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Kubernetes on Ampere - Deploy WordPress and MySQL

Tutorial

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Overview
Prerequisites
Preparing the Deployment File for MySQL
Preparing the Deployment File for WordPress
Installation Steps
Verify Services and Install WordPress
Overview

WordPress is a very popular blogging and content management tool that uses a relational database to store blog articles, related data, metadata, pictures etc. This tutorial shows how to deploy a WordPress Site and MySQL database on a Kubernetes cluster hosted on Ampere servers or virtual machines. Each component runs as a container. The WordPress container is the front-end tier and the MySQL container will be the backend/database for WordPress.

We use the official arm64 Docker images for WordPress and MySQL from Docker hub.

Prerequisites

If deploying on the cloud, you can use your cloud provider’s Kubernetes engine. Ampere instances are available on OCI, GCP and Azure clouds. When deploying on bare-metal servers, create a Kubernetes cluster using Kubeadm or Minikube.

Preparing the Deployment File for MySQL

The following manifest describes a single instance deployment of MySQL. The MySQL container uses a PersistentVolume (PV) for storage using the host path /tmp/mysql/data and mounted at /var/lib/mysql. The password for the MySQL database is stored in a Kubernetes secret which is generated from password.txt.

NOTE: For production deployments, we recommend PVs backed by persistent disks to store data outside of containers.

mysql-deployment.yaml


---
apiVersion: v1
kind: PersistentVolume
metadata:
  name: mysql-pv-volume
  labels:
    type: local
spec:
  storageClassName: manual
  capacity:
    storage: 20Gi
  accessModes:
    - ReadWriteOnce
  hostPath:
    path: "/tmp/mysql/data"
  persistentVolumeReclaimPolicy: Recycle
---
apiVersion: v1
kind: PersistentVolumeClaim
metadata:
  name: mysql-pv-claim
spec:
  storageClassName: manual
  accessModes:
    - ReadWriteOnce
  resources:
    requests:
      storage: 20Gi
---
apiVersion: v1
kind: Service
metadata:
  name: wordpress-mysql
  labels:
    app: wordpress-mysql
spec:
  ports:
  - port: 3306
  selector:
    app: wordpress-mysql
---
apiVersion: apps/v1
kind: Deployment
metadata:
  name: wordpress-mysql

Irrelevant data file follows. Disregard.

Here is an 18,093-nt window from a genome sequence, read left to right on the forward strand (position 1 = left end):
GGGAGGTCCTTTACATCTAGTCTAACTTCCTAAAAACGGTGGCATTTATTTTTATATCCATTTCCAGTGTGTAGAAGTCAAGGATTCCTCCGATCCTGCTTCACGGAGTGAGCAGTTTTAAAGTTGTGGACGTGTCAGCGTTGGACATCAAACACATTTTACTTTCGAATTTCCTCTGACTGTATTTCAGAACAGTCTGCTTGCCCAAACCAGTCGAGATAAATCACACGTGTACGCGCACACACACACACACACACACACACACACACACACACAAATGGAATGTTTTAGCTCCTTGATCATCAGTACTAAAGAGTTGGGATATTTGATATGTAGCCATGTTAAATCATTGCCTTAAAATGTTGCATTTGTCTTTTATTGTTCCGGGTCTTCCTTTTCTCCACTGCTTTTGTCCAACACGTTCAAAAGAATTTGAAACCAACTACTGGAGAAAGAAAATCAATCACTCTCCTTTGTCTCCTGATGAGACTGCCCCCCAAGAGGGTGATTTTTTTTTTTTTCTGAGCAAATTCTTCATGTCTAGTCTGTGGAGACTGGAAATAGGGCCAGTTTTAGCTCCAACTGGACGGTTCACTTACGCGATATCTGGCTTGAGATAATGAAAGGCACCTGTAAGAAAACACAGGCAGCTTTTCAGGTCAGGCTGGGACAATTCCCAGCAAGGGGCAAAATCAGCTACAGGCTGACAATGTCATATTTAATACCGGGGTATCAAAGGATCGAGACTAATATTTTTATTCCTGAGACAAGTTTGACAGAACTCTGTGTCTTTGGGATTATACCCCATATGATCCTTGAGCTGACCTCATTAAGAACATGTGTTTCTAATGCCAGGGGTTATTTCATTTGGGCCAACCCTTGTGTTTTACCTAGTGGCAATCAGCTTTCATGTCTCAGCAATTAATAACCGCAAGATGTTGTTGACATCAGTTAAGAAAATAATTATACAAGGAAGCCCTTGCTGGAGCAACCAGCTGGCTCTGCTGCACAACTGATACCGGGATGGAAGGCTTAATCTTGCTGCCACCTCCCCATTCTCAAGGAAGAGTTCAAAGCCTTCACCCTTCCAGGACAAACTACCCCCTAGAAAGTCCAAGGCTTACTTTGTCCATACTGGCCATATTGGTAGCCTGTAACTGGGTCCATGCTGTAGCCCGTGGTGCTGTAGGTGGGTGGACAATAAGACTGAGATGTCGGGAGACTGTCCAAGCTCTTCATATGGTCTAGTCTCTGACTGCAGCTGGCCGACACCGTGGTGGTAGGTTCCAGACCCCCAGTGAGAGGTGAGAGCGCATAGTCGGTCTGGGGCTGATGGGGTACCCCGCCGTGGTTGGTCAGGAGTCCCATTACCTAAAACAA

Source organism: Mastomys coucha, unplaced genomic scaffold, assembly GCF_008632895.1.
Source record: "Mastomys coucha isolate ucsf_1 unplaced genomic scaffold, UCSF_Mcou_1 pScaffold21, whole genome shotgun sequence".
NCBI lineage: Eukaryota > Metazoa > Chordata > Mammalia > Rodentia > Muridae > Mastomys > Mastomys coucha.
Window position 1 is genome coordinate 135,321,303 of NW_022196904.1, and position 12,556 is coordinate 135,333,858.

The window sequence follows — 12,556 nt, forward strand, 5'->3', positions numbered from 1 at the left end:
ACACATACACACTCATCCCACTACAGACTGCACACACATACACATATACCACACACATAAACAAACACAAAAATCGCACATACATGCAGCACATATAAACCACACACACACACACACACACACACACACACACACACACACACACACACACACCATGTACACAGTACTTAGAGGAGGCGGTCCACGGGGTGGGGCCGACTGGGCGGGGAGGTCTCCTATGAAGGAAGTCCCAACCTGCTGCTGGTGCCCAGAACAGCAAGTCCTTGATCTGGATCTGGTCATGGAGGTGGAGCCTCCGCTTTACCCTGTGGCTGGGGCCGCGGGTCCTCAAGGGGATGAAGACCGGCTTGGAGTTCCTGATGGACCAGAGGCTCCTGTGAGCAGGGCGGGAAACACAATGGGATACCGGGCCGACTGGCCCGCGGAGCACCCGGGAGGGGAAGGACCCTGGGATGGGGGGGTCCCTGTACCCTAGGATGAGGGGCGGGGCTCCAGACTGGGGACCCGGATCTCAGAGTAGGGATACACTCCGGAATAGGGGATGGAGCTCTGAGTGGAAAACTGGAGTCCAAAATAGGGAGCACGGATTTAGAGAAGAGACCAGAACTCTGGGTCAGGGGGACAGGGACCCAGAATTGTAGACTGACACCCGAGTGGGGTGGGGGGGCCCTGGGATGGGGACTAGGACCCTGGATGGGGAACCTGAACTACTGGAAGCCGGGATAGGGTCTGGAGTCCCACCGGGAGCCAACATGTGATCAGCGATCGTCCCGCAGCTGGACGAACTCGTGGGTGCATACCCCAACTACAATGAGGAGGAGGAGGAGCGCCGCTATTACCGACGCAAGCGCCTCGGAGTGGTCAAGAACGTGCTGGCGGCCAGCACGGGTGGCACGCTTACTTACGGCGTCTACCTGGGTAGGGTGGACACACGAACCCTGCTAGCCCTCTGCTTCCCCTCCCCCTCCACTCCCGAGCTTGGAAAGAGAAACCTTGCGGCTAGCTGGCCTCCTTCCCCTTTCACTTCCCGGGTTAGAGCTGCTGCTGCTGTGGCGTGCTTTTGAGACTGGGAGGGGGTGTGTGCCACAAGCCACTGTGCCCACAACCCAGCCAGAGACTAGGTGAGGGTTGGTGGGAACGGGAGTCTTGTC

labels:
    app: wordpress-mysql
spec:
  selector:
    matchLabels:
      app: wordpress-mysql
  strategy:
    type: Recreate
  template:
    metadata:
      labels:
        app: wordpress-mysql
    spec:
      containers:
      - image: mysql:oracle
        name: mysql
        env:
        - name: MYSQL_DATABASE
          value: wordpress
        - name: MYSQL_ROOT_PASSWORD
          valueFrom:
            secretKeyRef:
              name: mysql-pass
              key: password.txt
        ports:
        - containerPort: 3306
          name: mysql
        volumeMounts:
        - name: mysql-persistent-storage
          mountPath: /var/lib/mysql
      volumes:
      - name: mysql-persistent-storage
        persistentVolumeClaim:
          claimName: mysql-pv-claim
Preparing the Deployment File for WordPress

This manifest describes a WordPress deployment. The WordPress container also uses a PersistentVolume for storing the website files using the host path /tmp/wp/data and mounted at /var/www/html. The environment variable WORDPRESS_DB_HOST sets the name of the MySQL service and WORDPRESS_DB_PASSWORD defines the password to access the MySQL database from the Kubernetes secret generated from the password.txt file.

If using a cloud deployment, you can set the service type to LoadBalancer and use the IP address of the cloud load balancing service to access the WordPress front-end. If using Kubernetes on bare metal, you can set the type to NodePort and use the Kubernetes node IP address to access WordPress front-end. Alternatively, you can use type as LoadBalancer and specify the external IP address of your server.